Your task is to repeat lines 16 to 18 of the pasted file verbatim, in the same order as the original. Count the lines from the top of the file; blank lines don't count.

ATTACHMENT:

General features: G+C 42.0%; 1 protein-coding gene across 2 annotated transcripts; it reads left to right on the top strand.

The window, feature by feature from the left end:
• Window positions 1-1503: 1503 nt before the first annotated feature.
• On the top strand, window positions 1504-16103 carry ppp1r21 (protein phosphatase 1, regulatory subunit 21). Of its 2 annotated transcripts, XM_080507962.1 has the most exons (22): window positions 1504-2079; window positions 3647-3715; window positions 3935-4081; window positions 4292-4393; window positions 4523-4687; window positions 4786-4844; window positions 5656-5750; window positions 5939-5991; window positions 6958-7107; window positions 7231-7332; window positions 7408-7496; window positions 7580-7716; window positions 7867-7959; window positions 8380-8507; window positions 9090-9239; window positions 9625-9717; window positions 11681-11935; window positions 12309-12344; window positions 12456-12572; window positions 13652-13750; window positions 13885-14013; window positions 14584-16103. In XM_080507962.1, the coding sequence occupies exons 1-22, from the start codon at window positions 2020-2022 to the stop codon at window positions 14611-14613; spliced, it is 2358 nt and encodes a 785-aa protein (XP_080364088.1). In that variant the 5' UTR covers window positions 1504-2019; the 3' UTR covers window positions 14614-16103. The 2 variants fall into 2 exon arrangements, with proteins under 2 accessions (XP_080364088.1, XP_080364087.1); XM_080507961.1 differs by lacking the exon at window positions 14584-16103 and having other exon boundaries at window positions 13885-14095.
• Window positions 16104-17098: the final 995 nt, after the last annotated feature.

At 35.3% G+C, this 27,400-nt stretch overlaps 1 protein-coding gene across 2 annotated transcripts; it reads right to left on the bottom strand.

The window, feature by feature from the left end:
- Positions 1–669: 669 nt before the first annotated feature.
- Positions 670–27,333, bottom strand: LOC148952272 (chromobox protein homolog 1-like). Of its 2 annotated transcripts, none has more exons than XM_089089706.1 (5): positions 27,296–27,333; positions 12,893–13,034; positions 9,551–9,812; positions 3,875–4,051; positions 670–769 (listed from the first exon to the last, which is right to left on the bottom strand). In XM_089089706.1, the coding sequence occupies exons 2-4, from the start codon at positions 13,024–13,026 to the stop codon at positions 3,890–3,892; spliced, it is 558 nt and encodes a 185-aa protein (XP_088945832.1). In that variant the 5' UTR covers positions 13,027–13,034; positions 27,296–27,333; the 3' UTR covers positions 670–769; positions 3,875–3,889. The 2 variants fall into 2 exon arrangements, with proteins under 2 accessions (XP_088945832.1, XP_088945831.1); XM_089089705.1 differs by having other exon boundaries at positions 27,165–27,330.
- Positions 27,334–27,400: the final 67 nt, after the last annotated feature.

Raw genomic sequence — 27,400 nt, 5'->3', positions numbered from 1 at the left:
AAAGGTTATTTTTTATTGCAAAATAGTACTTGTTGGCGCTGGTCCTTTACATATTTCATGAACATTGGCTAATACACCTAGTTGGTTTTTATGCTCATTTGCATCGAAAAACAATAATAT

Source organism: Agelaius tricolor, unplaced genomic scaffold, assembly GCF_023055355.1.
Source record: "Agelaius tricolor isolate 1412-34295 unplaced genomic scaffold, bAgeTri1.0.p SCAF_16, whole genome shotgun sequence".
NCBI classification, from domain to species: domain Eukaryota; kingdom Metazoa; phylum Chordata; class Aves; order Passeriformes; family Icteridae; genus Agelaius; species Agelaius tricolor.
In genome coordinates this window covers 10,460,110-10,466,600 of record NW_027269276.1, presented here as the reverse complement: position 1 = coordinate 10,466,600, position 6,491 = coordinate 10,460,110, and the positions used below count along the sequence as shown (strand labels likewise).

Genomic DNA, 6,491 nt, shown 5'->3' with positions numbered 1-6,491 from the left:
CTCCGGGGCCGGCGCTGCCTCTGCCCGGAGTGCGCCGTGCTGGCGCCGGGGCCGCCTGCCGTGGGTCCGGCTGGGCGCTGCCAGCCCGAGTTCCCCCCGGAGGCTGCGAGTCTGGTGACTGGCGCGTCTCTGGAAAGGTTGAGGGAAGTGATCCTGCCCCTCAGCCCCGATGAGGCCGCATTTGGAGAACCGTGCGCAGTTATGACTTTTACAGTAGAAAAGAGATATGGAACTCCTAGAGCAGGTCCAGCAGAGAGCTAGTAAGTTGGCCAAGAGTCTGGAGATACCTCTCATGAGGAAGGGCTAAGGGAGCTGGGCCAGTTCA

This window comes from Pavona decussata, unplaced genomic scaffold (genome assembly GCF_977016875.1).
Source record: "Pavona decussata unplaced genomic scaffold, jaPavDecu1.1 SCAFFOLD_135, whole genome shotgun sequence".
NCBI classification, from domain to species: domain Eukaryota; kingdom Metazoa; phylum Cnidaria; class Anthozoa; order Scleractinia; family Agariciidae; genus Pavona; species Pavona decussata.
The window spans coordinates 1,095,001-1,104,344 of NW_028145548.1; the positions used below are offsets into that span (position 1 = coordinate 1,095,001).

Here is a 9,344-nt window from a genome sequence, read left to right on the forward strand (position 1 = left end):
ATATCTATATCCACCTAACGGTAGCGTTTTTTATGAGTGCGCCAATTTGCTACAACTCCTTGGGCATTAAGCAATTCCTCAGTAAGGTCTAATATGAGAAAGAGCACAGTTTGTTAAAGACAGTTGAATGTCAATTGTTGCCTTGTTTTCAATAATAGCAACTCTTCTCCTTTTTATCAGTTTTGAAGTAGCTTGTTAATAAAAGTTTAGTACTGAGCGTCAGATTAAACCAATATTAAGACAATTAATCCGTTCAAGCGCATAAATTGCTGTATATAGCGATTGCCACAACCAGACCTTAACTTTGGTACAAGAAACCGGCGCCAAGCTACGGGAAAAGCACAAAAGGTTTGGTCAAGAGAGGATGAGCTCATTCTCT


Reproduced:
In genome coordinates this window covers 10,460,110-10,466,600 of record NW_027269276.1, presented here as the reverse complement: position 1 = coordinate 10,466,600, position 6,491 = coordinate 10,460,110, and the positions used below count along the sequence as shown (strand labels likewise).

Genomic DNA, 6,491 nt, shown 5'->3' with positions numbered 1-6,491 from the left:
CTCCGGGGCCGGCGCTGCCTCTGCCCGGAGTGCGCCGTGCTGGCGCCGGGGCCGCCTGCCGTGGGTCCGGCTGGGCGCTGCCAGCCCGAGTTCCCCCCGGAGGCTGCGAGTCTGGTGACTGGCGCGTCTCTGGAAAGGTTGAGGGAAGTGATCCTGCCCCTCAGCCCCGATGAGGCCGCATTTGGAGAACCGTGCGCAGTTATGACTTTTACAGTAGAAAAGAGATATGGAACTCCTAGAGCAGGTCCAGCAGAGAGCTAGTAAGTTGGCCAAGAGTCTGGAGATACCTCTCATGAGGAAGGGCTAAGGGAGCTGGGCCAGTTCA